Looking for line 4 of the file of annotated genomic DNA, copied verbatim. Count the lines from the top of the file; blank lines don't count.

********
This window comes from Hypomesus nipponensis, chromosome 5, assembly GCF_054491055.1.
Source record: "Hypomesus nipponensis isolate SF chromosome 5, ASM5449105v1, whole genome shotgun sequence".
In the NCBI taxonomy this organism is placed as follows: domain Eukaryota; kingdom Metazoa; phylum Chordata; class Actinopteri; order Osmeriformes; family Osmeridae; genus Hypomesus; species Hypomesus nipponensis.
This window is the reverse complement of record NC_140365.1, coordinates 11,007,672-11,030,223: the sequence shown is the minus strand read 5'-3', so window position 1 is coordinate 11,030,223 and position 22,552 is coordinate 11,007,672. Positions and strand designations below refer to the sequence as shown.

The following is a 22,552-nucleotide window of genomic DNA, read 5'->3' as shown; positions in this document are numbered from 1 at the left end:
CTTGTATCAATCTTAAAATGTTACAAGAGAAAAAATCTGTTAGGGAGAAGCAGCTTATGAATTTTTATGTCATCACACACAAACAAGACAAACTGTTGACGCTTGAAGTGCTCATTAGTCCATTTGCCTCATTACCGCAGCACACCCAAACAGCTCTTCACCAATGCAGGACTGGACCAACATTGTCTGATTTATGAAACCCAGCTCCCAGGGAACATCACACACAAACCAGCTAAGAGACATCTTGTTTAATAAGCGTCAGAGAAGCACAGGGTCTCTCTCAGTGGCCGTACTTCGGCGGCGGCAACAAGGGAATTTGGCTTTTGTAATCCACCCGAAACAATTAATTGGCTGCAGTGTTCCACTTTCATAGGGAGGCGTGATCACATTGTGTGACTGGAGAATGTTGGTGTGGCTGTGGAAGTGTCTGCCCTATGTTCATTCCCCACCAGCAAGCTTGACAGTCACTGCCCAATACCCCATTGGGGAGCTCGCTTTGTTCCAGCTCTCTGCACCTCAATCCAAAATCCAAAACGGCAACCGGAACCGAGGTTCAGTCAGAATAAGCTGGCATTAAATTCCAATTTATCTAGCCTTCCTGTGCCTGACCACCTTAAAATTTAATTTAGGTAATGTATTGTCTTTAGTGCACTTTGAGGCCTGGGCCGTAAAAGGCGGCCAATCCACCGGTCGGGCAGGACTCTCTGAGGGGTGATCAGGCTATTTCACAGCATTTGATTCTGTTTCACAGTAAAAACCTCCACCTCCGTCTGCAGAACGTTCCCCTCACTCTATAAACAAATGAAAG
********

This window is the reverse complement of record NC_140365.1, coordinates 11,007,672-11,030,223: the sequence shown is the minus strand read 5'-3', so window position 1 is coordinate 11,030,223 and position 22,552 is coordinate 11,007,672. Positions and strand designations below refer to the sequence as shown.